Santa Monica, CA -- The California Supreme Court should review a decision that would prevent consumers from seeking refunds when they are illegally taxed, according to an amicus curiae letter submitted by Consumer Watchdog.
In McClain, et al. v. Sav-On Drugs, et al., the California Court of Appeal ruled that consumers who have been wrongfully charged for sales tax may not go to court to seek a refund. The March 13 decision rejected the claims of diabetic consumers that they were entitled to a refund of sales tax on purchases of diabetes testing equipment, which is exempt from sales tax under California law.
Click here to read the full text of Consumer Watchdog’s McClain amicus letter.
According to the letter, if the California Supreme Court does not correct the McClain opinion, “the State will have money escheated to it, with no due process rights for any consumer in California to sue either the retailer or the Board of Equalization. In other words, all consumers, not just the millions of diabetics who already paid millions of dollars in sales tax in this case, will be left with no realistic ability to challenge the wrongful taking of moneys from them based on the improper collection of sales tax reimbursement.”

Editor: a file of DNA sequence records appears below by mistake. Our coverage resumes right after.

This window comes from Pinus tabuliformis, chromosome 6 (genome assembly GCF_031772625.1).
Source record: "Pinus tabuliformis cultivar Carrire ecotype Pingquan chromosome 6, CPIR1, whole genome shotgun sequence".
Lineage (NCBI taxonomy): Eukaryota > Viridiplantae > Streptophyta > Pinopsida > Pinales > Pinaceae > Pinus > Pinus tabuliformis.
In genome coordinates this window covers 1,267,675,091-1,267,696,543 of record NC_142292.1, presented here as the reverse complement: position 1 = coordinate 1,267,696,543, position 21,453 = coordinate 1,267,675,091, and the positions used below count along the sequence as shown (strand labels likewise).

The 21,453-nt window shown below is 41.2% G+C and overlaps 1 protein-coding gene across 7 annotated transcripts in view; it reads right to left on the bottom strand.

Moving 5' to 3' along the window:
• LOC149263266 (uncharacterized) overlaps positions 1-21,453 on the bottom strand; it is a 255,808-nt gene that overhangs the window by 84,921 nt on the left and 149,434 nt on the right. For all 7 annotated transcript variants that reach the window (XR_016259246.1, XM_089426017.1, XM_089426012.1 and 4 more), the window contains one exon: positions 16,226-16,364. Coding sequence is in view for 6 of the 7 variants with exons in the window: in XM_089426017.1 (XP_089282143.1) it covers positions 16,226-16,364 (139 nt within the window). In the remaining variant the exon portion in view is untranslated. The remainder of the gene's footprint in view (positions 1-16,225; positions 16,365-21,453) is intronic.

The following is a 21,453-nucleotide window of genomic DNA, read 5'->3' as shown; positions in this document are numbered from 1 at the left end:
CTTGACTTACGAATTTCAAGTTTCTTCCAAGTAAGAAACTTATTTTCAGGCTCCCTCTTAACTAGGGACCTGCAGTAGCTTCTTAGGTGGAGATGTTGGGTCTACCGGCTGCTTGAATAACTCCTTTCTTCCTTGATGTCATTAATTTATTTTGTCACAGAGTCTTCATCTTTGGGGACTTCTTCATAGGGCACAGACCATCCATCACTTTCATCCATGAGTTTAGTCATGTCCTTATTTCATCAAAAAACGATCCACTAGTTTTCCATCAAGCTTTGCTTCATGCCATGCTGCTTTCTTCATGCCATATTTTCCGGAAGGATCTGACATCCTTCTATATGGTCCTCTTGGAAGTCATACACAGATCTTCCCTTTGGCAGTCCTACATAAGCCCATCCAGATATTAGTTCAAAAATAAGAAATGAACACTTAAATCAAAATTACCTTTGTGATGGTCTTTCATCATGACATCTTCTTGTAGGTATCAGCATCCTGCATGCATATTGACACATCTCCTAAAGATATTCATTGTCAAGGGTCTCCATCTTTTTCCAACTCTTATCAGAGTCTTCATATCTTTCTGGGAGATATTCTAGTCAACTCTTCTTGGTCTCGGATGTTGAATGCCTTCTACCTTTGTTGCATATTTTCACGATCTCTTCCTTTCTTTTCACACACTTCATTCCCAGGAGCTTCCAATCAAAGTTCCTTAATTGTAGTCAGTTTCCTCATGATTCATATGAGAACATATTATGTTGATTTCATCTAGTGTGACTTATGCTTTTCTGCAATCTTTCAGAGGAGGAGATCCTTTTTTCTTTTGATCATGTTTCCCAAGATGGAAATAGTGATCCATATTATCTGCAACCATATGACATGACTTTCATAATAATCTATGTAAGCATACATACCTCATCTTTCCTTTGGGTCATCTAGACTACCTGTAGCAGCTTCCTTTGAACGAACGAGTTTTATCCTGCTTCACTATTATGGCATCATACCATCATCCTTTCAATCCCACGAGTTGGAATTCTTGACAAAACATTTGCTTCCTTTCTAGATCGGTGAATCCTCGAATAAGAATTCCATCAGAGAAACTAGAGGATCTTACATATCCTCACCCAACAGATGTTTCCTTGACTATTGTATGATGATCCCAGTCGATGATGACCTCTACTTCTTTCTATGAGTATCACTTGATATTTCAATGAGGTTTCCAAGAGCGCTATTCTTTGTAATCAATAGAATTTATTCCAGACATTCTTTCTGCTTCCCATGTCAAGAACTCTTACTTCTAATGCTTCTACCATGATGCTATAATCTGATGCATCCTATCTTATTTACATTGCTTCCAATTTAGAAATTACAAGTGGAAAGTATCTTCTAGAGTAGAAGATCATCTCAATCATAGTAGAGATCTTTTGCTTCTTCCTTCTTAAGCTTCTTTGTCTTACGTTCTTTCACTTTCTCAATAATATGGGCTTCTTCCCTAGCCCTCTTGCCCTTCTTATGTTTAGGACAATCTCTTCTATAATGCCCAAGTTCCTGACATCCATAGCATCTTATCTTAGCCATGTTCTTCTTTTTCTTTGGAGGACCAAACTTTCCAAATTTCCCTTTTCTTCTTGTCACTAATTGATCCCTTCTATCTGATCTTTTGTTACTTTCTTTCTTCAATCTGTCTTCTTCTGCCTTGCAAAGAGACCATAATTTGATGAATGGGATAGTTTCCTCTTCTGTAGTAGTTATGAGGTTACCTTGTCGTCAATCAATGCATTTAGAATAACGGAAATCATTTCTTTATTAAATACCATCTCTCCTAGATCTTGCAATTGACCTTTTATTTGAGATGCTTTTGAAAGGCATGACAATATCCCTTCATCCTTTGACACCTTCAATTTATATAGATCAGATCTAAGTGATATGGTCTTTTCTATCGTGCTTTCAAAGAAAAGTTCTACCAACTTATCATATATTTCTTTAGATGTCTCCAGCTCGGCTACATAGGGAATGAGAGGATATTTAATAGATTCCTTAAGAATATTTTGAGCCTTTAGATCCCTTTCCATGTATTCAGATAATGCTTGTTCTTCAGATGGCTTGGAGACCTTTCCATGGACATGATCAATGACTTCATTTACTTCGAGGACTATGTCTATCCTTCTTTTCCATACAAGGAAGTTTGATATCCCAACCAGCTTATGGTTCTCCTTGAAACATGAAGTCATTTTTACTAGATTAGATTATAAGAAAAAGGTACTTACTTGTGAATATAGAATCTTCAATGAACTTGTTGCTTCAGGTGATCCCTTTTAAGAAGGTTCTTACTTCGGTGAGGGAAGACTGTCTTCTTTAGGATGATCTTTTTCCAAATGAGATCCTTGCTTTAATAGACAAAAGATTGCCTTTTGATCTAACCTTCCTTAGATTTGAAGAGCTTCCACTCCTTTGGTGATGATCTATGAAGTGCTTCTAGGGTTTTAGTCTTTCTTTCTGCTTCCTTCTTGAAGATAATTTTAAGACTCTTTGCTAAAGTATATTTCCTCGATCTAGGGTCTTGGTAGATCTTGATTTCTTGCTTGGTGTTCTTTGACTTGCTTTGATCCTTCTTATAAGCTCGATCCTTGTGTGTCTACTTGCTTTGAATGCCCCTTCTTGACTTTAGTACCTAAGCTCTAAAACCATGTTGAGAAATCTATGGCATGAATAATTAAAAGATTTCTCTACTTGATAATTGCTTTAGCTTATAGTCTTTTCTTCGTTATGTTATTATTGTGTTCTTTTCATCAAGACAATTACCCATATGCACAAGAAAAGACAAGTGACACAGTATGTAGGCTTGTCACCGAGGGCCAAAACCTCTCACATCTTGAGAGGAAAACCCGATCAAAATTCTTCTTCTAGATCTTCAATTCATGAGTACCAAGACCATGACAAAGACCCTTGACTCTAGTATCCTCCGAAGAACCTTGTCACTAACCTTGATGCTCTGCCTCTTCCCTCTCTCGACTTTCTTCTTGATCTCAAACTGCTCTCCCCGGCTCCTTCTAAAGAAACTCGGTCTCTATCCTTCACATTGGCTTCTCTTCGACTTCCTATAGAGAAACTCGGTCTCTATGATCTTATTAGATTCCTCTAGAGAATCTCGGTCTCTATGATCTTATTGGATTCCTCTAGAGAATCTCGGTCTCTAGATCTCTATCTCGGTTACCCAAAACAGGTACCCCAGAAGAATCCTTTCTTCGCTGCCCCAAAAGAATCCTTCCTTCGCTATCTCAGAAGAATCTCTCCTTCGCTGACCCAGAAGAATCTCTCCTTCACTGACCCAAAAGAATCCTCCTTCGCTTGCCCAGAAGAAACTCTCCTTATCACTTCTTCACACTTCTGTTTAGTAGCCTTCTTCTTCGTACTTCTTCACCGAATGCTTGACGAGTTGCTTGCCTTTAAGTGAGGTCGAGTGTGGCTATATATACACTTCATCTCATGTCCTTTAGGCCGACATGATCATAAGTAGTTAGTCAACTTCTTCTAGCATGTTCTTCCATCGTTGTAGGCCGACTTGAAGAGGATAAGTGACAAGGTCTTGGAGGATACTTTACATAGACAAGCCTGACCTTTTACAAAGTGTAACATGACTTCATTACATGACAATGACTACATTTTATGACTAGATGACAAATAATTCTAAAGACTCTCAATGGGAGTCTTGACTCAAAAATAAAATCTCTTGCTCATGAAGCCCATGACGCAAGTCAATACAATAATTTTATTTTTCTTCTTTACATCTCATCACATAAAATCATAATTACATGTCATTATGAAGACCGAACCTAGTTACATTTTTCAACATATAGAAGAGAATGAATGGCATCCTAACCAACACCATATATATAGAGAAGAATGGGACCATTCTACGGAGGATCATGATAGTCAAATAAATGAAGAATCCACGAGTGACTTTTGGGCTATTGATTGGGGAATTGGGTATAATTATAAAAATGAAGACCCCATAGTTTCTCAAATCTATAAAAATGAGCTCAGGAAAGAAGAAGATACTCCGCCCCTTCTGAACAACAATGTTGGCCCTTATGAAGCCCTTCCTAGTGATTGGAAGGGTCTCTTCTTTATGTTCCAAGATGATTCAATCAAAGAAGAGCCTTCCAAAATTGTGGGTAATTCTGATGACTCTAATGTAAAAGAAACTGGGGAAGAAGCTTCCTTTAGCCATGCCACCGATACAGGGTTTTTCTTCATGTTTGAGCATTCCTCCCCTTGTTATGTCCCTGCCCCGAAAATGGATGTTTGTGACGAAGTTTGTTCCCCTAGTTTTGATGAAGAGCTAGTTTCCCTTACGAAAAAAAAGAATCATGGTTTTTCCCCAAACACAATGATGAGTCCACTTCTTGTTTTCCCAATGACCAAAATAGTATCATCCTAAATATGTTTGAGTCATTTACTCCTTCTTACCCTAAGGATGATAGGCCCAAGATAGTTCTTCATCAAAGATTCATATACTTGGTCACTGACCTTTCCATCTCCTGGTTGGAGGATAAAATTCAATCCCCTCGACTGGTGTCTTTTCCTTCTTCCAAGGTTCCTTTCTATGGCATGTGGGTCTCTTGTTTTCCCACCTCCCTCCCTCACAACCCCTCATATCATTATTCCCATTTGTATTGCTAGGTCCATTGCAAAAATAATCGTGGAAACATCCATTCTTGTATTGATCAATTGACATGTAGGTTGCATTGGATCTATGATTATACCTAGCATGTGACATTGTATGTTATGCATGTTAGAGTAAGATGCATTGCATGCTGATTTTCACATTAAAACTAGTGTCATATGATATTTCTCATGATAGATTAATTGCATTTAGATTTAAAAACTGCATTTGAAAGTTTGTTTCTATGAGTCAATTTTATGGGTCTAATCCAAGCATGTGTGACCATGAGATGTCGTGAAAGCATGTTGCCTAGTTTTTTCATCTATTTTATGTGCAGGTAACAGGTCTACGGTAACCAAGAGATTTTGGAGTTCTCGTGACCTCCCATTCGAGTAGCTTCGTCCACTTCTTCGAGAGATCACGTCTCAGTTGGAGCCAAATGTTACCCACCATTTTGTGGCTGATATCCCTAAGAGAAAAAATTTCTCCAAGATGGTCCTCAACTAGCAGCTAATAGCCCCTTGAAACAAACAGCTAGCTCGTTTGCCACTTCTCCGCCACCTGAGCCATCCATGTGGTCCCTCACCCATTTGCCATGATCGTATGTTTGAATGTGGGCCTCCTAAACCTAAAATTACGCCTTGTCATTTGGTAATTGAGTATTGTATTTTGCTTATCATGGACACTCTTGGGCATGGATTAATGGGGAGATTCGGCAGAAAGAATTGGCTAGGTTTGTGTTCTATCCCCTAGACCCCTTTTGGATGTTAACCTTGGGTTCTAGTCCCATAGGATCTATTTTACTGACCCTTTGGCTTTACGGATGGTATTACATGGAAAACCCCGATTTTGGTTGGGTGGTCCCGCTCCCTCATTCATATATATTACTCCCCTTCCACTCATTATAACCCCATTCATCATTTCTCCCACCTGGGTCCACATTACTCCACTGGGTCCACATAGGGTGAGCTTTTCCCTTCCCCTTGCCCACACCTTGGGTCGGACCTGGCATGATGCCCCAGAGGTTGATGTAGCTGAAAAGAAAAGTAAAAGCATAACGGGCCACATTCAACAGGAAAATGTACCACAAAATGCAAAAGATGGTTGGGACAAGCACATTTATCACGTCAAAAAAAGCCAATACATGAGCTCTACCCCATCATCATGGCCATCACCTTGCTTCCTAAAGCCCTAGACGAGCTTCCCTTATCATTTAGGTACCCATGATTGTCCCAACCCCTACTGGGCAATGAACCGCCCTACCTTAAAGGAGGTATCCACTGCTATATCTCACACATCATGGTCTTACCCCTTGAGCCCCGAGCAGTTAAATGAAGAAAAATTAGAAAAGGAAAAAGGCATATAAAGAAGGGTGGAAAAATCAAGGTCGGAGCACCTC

This is not the first time Consumer Watchdog has weighed in on this issue. In 2009, Consumer Watchdog submitted an amicus letter in Loeffler v. Target Corp., a Court of Appeal case holding that consumers could not use California’s consumer protection laws to sue for refunds of unlawful sales tax. Click here to read that 2009 letter.
The California Supreme Court’s decision whether to grant or deny review of the case could come down at any time.
Consumer Watchdog is a nonpartisan consumer advocacy organization with offices in Washington, D.C. and Santa Monica, CA. Find us on the web at: www.ConsumerWatchdog.org